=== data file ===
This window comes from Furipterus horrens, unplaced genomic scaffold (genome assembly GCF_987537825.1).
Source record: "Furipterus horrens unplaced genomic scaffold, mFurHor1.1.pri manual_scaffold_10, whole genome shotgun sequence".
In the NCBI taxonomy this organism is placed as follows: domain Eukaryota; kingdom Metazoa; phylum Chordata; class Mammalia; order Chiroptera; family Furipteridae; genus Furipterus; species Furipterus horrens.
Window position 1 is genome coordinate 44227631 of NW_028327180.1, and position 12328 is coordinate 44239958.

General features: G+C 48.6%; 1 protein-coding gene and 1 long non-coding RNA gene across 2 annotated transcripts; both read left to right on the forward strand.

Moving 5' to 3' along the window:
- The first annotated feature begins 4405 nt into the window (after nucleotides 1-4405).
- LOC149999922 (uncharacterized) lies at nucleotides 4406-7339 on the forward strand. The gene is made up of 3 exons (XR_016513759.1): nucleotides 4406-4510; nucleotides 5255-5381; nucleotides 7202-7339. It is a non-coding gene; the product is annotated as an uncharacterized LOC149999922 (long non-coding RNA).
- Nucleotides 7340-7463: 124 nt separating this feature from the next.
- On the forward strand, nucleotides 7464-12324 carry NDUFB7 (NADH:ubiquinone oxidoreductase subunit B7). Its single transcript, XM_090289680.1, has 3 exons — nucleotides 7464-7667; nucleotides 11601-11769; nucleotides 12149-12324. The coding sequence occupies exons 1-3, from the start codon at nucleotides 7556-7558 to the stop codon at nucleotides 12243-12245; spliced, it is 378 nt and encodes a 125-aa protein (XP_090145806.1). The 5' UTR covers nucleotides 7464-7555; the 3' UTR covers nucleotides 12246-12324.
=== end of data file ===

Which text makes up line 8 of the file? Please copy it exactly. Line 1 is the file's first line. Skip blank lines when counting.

- LOC149999922 (uncharacterized) lies at nucleotides 4406-7339 on the forward strand. The gene is made up of 3 exons (XR_016513759.1): nucleotides 4406-4510; nucleotides 5255-5381; nucleotides 7202-7339. It is a non-coding gene; the product is annotated as an uncharacterized LOC149999922 (long non-coding RNA).